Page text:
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KuntzBrewing

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I've got a rather long program. I'm reading adc values and using 2 ds18b20s
I've got my code for that wirrten. I'm using an ATmega328p chip, coding in c on atmel studio 6.

My program will have time dependent outputs, when to switch from one mode to another, displaying a countdown, and such. I want to countdown every second. I want to know how many milliseconds my code takes to go from cycle to cycle so I can create a delay that accurately makes 1 second one second(1000ms)

I don't seem to have access to time.h

I also can't simulate my code, because I'm using sensors that use inputs that cannot be simulated.

I'm aware that time.h has a function where in the beginning of the loop you call a start count function and at the end a stopcount function then compare the two.

Are there any other ways, or do you have a way to download the .h file
 

alien

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Check out avrfreaks, there is lots of information there.

Try setting up an interrupt that increments every millisecond and use that as a timer. Something like this, if you have a 16 MHz crystal like on an Arduino:

volatile unsigned long millis = 0; // timer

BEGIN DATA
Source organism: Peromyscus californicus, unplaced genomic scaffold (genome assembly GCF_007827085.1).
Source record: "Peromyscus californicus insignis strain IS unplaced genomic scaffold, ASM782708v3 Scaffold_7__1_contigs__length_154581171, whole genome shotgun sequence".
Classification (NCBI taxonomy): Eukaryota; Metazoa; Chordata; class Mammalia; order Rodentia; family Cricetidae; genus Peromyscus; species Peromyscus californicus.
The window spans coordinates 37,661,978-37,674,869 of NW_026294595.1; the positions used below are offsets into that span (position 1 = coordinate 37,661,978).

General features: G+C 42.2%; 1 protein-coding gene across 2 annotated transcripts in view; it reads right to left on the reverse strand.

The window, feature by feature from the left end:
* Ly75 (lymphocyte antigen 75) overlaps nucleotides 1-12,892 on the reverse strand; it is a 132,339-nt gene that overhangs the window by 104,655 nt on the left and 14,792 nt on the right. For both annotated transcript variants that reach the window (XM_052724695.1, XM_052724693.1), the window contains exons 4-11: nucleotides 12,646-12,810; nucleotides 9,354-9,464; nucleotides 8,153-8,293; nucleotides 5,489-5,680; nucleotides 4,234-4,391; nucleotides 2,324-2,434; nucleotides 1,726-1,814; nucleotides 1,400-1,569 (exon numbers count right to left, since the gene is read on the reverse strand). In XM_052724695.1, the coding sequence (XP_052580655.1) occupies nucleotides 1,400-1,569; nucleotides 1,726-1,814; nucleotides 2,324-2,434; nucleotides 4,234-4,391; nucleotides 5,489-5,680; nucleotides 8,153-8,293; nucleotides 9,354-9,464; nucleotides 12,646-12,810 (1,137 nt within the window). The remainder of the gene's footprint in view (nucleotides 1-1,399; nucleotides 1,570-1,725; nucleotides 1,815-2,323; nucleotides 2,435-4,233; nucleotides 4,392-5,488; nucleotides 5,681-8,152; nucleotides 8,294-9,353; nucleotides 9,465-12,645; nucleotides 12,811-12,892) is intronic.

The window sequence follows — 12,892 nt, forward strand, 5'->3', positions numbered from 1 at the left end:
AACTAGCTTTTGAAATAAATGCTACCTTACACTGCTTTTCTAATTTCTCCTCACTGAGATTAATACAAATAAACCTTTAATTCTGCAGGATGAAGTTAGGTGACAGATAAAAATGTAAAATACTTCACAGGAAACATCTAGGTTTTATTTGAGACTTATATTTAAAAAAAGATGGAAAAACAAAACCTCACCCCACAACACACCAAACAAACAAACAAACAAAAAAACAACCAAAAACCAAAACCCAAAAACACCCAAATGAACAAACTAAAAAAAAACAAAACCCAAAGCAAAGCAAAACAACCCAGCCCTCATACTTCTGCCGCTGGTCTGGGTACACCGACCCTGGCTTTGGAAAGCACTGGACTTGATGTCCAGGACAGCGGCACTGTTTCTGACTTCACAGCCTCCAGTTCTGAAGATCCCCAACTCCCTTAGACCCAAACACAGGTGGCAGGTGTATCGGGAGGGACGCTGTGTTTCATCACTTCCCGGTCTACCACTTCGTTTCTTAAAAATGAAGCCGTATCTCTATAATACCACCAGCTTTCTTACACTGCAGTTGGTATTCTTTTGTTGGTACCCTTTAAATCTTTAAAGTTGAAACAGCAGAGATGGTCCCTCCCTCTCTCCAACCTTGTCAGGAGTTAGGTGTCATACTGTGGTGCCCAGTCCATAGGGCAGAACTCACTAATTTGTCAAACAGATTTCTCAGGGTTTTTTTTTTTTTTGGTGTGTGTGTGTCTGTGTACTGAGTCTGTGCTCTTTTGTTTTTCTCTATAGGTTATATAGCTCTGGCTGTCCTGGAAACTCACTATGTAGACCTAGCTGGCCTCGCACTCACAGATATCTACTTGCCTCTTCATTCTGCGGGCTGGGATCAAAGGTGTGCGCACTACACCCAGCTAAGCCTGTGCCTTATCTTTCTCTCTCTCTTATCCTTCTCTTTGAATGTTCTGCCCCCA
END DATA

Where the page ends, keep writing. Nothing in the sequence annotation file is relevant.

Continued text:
ISR (TIMER2_COMPA_vect)
{
millis++; // increment timer
}

void main()
{
cli(); // disable interrupts
OCR2A = 124; // set up timer2 CTC interrupts for buzzer
TCCR2A |= (1 << WGM21); // CTC Mode
TIMSK2 |= (1 << OCIE2A); // set interrupt on compare match
GTCCR |= (1 << PSRASY); // reset timer2 prescaler
TCCR2B |= (5 << CS20); // prescaler 128
sei(); // enable interrupts

for(;; )
{
// main loop
}
}
 

BetterSense

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This is what the timers are for. If you are not using the 16bit timer just set it up with a nice slow frequency and use as an asynchronous time source.

Example:

If you chip is running at 1MHz, divide the timer by 64 or whatever the max is and then you will know exactly how long each timer tick is.

Keep in mind the internal oscillator is only +/- 10% or so. Use a crystal if you want accuracy.

Also I have never come across a brewing application that required strong real-time control. Typically I write a finite state machine that evaluates on some slow main loop, like every 100ms or something.
 

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